“I’m Thankful the Red Cross Could Do Something For Us”

IMAG3211For 35-year-old Towanda Price, Thursday morning started out as just another day at work at a local restaurant.  But just minutes into her shift, she got a phone call that her Southside Chicago apartment was on fire.

Towanda’s son Terrance was at home sleeping at the time of the fire that started in the apartment above them. The 16-year-old inhaled some smoke, but got out safely.

Everything the family owned was completely soaked in water and ruined.  With almost nothing in the refrigerator, and a home that was uninhabitable, Towanda was grateful the Red Cross quickly arrived on the scene.

“I’m thankful the Red Cross could do something for us,” she said. “I’m not sure what we could have done without their help.”

Both mom and son were tearful that they lost their home, but said help from the Red Cross, and words of encouragement from the dedicated volunteers, will help them get back on their feet.

Story and photo by Bob McCaffrey, American Red Cross Volunteer

“You Rescued My Family”

It was more than 40 years ago, but Mary still remembers waking up to the orange glow at the top of the stairs. Her home in the Austin neighborhood on the West Side of Chicago was on fire. Suddenly Mary, her parents, and seven brothers and sisters were standing outside in the dark night.

We were homeless. Nothing was salvageable from the house. We had only our pajamas—what we wore to bed. Our clothes left in the home were either burned or saturated with smoke. Then, the Red Cross stepped in to help us. It was the Red Cross that put us on our feet after that devastating fire. You rescued my family.

I tell this story to anyone who will listen. It is my effort to pay back the Red Cross—hoping it will encourage others to contribute to the Red Cross. Their help is so much more than all the tangible stuff, it’s knowing someone is looking out for you and will lift you from the ashes and put an arm around you when you think things are hopeless.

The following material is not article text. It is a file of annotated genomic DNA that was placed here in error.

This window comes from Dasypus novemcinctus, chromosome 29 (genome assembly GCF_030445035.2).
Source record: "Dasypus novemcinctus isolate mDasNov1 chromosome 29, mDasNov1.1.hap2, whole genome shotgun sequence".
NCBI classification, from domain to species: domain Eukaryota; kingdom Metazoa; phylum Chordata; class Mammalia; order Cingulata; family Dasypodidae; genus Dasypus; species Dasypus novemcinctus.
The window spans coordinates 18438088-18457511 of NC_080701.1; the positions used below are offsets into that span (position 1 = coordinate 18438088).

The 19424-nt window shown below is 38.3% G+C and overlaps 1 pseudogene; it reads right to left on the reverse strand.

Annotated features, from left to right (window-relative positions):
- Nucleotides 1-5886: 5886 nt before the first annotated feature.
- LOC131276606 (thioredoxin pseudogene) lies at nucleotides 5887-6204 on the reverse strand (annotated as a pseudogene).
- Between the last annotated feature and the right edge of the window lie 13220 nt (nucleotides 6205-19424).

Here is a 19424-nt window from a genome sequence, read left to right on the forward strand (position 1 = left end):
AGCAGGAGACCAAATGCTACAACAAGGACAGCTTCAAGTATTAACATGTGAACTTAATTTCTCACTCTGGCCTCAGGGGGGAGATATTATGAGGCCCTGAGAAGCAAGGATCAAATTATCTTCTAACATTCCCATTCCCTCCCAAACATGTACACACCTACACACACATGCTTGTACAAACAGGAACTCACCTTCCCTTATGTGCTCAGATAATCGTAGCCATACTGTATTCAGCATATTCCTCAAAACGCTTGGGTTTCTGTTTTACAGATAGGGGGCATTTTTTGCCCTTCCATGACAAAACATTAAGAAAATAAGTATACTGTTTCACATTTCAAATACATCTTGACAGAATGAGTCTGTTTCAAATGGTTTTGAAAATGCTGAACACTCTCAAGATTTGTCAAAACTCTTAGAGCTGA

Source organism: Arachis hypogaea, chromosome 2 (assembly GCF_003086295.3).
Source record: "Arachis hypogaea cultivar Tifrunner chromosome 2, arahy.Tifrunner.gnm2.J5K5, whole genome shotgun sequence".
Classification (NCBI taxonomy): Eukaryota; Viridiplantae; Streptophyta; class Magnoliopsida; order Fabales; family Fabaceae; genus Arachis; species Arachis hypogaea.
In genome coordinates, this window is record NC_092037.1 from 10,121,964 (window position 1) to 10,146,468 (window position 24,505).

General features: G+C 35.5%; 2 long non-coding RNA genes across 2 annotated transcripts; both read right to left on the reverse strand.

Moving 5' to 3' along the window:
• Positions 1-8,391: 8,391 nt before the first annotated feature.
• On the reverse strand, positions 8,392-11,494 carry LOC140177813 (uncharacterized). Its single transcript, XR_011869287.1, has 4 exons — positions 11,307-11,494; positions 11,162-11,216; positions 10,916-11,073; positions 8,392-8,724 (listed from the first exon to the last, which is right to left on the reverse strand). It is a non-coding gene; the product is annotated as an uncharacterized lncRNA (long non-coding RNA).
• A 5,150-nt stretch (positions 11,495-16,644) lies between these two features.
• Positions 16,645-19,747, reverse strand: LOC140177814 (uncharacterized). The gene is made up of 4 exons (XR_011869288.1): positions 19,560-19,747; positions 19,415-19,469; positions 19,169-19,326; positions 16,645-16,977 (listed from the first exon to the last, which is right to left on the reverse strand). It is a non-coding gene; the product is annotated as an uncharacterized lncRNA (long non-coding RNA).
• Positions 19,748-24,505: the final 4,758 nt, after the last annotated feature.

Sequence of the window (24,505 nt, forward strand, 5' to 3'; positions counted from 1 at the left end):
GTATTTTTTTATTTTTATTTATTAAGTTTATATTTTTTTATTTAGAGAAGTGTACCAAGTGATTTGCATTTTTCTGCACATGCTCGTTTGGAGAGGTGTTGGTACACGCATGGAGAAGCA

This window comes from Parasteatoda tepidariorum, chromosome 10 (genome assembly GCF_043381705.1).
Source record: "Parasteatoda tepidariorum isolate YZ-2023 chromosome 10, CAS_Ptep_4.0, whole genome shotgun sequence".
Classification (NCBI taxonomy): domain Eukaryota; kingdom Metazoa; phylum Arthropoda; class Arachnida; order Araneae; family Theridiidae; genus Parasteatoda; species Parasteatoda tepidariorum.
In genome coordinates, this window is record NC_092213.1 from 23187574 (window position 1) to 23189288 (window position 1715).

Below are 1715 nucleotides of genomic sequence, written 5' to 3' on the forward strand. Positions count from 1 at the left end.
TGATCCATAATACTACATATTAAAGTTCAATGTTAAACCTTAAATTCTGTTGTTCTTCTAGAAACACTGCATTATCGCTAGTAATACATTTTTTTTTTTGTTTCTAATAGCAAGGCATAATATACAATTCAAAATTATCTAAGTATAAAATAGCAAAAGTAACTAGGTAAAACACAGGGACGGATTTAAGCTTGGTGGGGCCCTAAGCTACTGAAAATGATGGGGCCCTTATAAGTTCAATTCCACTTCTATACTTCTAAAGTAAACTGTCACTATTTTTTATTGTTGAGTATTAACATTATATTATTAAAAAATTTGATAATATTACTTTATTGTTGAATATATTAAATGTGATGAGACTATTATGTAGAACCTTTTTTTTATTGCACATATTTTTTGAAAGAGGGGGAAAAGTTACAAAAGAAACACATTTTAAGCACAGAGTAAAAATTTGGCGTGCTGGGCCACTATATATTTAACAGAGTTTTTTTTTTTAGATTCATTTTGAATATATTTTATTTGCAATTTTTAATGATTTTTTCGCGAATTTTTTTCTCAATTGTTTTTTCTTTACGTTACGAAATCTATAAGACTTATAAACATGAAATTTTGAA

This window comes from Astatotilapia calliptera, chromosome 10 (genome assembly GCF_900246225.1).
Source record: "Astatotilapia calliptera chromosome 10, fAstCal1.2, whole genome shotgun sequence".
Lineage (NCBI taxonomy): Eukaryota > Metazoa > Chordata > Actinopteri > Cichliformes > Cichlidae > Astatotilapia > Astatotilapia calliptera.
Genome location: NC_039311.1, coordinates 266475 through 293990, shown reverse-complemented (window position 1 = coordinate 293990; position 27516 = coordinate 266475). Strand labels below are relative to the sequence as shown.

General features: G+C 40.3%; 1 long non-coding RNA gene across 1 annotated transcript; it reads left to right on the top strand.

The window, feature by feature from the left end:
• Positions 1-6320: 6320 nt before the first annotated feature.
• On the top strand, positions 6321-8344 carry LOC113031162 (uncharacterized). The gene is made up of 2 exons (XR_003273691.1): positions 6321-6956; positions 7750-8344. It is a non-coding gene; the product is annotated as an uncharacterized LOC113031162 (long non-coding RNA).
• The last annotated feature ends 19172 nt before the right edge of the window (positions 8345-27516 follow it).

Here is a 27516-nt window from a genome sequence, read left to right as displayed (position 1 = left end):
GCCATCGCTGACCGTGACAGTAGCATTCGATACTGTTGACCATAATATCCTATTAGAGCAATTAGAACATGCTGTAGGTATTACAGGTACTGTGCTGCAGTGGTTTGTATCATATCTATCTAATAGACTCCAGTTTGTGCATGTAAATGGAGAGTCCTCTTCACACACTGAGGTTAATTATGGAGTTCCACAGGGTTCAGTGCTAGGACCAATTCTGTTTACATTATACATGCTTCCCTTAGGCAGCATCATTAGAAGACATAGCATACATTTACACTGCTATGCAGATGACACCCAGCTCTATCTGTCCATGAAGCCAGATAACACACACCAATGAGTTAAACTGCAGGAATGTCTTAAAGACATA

Written by: Mary, Wheeling, Illinois

Red Cross Comforts Will County Family

Nine-year-old Briannea came home one morning with her older sisters, Alicea and Shyanne, and mother, Patricia, to find their house in Will County had burned from a fire and the windows were boarded. The family was devastated and didn’t know where to turn.

That’s when American Red Cross disaster relief volunteers arrived to help. They assisted Briannea’s family with shelter, food, clothing and emotional support at a time when they could see little hope.

Briannea smiled when the volunteers gave her a teddy bear. She was glad to have something to hold and comfort her as a reminder she’s not alone. Volunteers also offered stuffed animals to her teenage sisters who happily accepted them. There are times, the girls said, when you are never too old for a teddy bear.

To learn more about how the Red Cross helps families like Briannea’s visit redcross.org.

Red Cross volunteers assist a family in Will County after they experienced a home fire.

Red Cross volunteers assist a family in Will County after they experienced a home fire.

 

Written by Kelly Johnson

A Path to Recovery

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 The fire started a little after 3 am. Thirteen-year-old Alexander had been awakened by a loud bang. He got up and discovered fire quickly spreading through the house. Alexander scrambled to wake and alert the rest of the family.

DAT (Disaster Action Team) responders arrived at the scene of a house fire in Bartlett early Sunday morning, just as first daylight was beginning to reveal the extent of the damage. Not only was most of the house destroyed, but the fire had also severely damaged the two family cars and spread up the side of the neighbor’s house.

 Red Cross volunteers met with Terri, who had lived in the house with her three children, at the emergency room of a nearby hospital. Terri was feeling overwhelmed by the fire that had swept through her home so suddenly. Though all had escaped with minimal injury, they faced a tough recovery.

The aid of shelter, food, clothing and basic toiletries from the Red Cross gave Terri and her three children some comfort and a little more sense of stability in those first hours after the fire, and time to begin to planning a path toward healing and recovery.